List of European cuisines – Wikipedia

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This is a list of European cuisines. A cuisine is a characteristic stylus of cooking practices and traditions, [ 1 ] frequently associated with a specific culture. European cuisine ( besides called “ western cuisine ” ) refers jointly to the cuisines of Europe and other western countries. [ 2 ] european cuisine includes cuisines of Europe, including ( depending on the definition ) that of Russia, [ 2 ] angstrom well as non- autochthonal cuisines of North America, Australasia, Oceania, and Latin America, which derive substantial influence from european settlers in those regions. The term is used by East Asians to contrast with asian styles of cooking. [ 3 ] This is analogous to Westerners referring jointly to the cuisines of asian countries as asian cuisine. When used by Westerners, the term may refer more specifically to cuisine in Europe ; in this context, a synonym is Continental cuisine, particularly in british English. The cuisines of western countries are diverse by themselves, although there are common characteristics that distinguishes western cooking from cuisines of asian countries [ 4 ] and others. Compared with traditional cooking of asian countries, for example, kernel is more big and significant in serving-size. [ 5 ] Wheat -flour bread has long been the most coarse sources of starch in this cuisine, along with pasta, dumplings and pastries, although the potato has become a major starch plant in the diet of Europeans and their diaspora since the European colonization of the Americas .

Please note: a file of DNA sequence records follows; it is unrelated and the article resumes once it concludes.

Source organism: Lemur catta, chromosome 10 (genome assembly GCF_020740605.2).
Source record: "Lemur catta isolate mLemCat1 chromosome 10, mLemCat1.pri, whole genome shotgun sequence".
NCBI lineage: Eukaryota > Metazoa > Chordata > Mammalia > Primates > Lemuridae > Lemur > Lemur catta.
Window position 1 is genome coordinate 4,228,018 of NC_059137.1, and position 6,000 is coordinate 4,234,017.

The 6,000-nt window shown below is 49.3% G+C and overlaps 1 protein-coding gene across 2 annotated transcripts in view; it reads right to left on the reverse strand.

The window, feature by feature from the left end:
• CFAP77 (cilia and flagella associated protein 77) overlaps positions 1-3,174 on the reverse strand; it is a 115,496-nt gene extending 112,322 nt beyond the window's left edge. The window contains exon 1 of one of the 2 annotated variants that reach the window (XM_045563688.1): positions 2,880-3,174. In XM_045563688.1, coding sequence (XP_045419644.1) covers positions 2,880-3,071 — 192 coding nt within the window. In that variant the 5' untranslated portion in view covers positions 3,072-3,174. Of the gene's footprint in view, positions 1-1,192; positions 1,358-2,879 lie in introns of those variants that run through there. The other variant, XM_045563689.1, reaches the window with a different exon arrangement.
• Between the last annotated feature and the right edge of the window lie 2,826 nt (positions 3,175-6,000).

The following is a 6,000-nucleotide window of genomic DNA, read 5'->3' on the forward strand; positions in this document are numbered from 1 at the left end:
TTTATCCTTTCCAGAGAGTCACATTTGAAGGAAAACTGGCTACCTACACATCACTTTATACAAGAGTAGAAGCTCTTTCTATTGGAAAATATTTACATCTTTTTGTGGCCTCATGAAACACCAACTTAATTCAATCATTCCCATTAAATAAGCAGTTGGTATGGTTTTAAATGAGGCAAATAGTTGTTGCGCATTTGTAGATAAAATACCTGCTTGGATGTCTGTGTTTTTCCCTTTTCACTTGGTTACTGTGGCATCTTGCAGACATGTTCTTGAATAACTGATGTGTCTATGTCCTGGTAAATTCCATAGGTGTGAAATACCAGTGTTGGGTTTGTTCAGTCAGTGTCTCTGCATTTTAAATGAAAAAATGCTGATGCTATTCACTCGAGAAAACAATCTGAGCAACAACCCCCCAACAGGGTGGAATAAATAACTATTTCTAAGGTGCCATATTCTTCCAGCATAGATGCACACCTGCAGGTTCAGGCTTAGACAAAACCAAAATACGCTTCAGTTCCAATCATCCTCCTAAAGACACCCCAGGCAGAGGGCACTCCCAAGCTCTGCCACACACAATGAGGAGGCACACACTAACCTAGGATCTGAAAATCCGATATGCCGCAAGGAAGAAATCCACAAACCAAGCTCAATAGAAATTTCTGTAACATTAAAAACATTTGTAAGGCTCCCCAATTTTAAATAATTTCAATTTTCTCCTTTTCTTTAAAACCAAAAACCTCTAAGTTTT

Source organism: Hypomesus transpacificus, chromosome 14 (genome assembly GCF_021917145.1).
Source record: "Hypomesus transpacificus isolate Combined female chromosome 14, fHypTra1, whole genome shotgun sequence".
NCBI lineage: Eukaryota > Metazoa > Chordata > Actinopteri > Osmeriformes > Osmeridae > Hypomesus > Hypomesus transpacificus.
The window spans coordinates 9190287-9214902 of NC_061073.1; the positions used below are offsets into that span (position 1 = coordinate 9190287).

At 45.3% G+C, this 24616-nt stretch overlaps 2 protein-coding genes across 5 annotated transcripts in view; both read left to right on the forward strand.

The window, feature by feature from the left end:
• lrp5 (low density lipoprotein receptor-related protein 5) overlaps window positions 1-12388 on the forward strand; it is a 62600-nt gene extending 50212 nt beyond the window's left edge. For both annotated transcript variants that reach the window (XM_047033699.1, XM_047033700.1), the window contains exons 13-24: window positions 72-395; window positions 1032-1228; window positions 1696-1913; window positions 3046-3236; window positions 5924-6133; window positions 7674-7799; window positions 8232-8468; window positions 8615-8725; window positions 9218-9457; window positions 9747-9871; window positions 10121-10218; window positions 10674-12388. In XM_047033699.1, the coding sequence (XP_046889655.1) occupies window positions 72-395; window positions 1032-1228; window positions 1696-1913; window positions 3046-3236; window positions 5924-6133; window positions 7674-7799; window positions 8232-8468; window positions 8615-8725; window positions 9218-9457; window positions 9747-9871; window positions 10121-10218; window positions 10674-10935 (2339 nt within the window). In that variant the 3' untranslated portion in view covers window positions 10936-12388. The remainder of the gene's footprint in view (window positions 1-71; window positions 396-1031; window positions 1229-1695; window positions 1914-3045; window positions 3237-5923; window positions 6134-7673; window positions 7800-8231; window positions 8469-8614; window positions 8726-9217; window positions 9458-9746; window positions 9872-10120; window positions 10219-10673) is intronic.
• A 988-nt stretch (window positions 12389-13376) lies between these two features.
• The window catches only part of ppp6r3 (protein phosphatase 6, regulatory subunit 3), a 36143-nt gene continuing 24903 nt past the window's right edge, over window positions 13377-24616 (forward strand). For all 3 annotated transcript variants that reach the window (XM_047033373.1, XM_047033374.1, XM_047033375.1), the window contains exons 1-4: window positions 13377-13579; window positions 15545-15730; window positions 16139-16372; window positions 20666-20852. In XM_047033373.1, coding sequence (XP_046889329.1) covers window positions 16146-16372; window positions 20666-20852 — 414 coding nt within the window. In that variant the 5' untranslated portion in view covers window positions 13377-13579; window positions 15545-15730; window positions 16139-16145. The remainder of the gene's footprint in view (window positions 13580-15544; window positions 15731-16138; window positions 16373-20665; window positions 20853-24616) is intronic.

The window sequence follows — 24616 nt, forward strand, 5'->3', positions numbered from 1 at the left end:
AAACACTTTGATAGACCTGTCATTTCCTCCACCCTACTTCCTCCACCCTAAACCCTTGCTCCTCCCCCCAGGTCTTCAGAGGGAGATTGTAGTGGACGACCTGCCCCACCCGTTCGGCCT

central european cuisine [edit ]

  • Austrian cuisine is a style of cuisine native to Austria and composed of influences from throughout the former Austro-Hungarian Empire.[6] Regional influences from Italy, Hungary, Germany and the Balkans have had an effect on Austrian cooking, and in turn this fusion of styles was influential throughout the Empire.[7]
  • Czech cuisine has both influenced and been influenced by the cuisines of surrounding countries. Many of the fine cakes and pastries that are popular in Central Europe originated in the Czech lands. Czech cuisine is marked by a strong emphasis on meat dishes. Pork is quite common, and beef and chicken are also popular.